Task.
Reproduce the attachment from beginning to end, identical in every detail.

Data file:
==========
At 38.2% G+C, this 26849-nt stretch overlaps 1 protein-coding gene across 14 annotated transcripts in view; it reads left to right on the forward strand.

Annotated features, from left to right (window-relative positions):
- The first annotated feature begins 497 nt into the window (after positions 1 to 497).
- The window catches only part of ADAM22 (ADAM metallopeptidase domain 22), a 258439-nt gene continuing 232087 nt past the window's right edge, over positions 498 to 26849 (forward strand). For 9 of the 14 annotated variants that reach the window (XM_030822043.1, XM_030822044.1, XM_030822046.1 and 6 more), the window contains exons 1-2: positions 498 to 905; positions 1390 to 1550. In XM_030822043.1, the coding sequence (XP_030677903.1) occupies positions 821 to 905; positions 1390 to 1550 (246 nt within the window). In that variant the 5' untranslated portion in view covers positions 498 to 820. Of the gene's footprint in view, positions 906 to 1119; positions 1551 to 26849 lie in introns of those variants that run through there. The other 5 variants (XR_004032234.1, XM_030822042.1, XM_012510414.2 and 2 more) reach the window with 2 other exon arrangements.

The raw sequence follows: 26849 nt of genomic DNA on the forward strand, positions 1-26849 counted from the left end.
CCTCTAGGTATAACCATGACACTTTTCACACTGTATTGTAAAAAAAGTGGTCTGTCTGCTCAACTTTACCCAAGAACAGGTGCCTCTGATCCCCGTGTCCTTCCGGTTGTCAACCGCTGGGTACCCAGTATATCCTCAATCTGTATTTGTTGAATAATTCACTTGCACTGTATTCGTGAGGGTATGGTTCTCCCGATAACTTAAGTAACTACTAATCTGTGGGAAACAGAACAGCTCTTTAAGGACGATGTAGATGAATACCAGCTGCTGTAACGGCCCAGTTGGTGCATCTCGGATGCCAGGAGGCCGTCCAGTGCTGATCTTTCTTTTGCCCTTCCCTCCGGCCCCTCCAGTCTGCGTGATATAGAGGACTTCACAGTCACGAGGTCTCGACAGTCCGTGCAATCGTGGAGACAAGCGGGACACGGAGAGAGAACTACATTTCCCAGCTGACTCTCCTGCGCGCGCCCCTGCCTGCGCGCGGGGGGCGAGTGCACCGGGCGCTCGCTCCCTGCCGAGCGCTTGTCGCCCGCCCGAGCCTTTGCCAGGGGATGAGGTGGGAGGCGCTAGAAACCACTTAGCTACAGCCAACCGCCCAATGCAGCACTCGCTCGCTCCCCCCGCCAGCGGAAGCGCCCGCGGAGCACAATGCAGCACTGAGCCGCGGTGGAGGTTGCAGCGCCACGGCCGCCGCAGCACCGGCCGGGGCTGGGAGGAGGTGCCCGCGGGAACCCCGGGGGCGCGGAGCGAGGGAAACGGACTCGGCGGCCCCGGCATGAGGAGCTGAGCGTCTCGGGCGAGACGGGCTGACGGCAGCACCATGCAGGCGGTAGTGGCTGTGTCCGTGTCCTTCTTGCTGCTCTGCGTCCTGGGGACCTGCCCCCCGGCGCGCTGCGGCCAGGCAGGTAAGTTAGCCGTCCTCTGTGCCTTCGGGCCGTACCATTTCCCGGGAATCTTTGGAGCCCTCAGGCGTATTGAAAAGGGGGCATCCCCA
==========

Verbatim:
At 38.2% G+C, this 26849-nt stretch overlaps 1 protein-coding gene across 14 annotated transcripts in view; it reads left to right on the forward strand.

Annotated features, from left to right (window-relative positions):
- The first annotated feature begins 497 nt into the window (after positions 1 to 497).
- The window catches only part of ADAM22 (ADAM metallopeptidase domain 22), a 258439-nt gene continuing 232087 nt past the window's right edge, over positions 498 to 26849 (forward strand). For 9 of the 14 annotated variants that reach the window (XM_030822043.1, XM_030822044.1, XM_030822046.1 and 6 more), the window contains exons 1-2: positions 498 to 905; positions 1390 to 1550. In XM_030822043.1, the coding sequence (XP_030677903.1) occupies positions 821 to 905; positions 1390 to 1550 (246 nt within the window). In that variant the 5' untranslated portion in view covers positions 498 to 820. Of the gene's footprint in view, positions 906 to 1119; positions 1551 to 26849 lie in introns of those variants that run through there. The other 5 variants (XR_004032234.1, XM_030822042.1, XM_012510414.2 and 2 more) reach the window with 2 other exon arrangements.

The raw sequence follows: 26849 nt of genomic DNA on the forward strand, positions 1-26849 counted from the left end.
CCTCTAGGTATAACCATGACACTTTTCACACTGTATTGTAAAAAAAGTGGTCTGTCTGCTCAACTTTACCCAAGAACAGGTGCCTCTGATCCCCGTGTCCTTCCGGTTGTCAACCGCTGGGTACCCAGTATATCCTCAATCTGTATTTGTTGAATAATTCACTTGCACTGTATTCGTGAGGGTATGGTTCTCCCGATAACTTAAGTAACTACTAATCTGTGGGAAACAGAACAGCTCTTTAAGGACGATGTAGATGAATACCAGCTGCTGTAACGGCCCAGTTGGTGCATCTCGGATGCCAGGAGGCCGTCCAGTGCTGATCTTTCTTTTGCCCTTCCCTCCGGCCCCTCCAGTCTGCGTGATATAGAGGACTTCACAGTCACGAGGTCTCGACAGTCCGTGCAATCGTGGAGACAAGCGGGACACGGAGAGAGAACTACATTTCCCAGCTGACTCTCCTGCGCGCGCCCCTGCCTGCGCGCGGGGGGCGAGTGCACCGGGCGCTCGCTCCCTGCCGAGCGCTTGTCGCCCGCCCGAGCCTTTGCCAGGGGATGAGGTGGGAGGCGCTAGAAACCACTTAGCTACAGCCAACCGCCCAATGCAGCACTCGCTCGCTCCCCCCGCCAGCGGAAGCGCCCGCGGAGCACAATGCAGCACTGAGCCGCGGTGGAGGTTGCAGCGCCACGGCCGCCGCAGCACCGGCCGGGGCTGGGAGGAGGTGCCCGCGGGAACCCCGGGGGCGCGGAGCGAGGGAAACGGACTCGGCGGCCCCGGCATGAGGAGCTGAGCGTCTCGGGCGAGACGGGCTGACGGCAGCACCATGCAGGCGGTAGTGGCTGTGTCCGTGTCCTTCTTGCTGCTCTGCGTCCTGGGGACCTGCCCCCCGGCGCGCTGCGGCCAGGCAGGTAAGTTAGCCGTCCTCTGTGCCTTCGGGCCGTACCATTTCCCGGGAATCTTTGGAGCCCTCAGGCGTATTGAAAAGGGGGCATCCCCA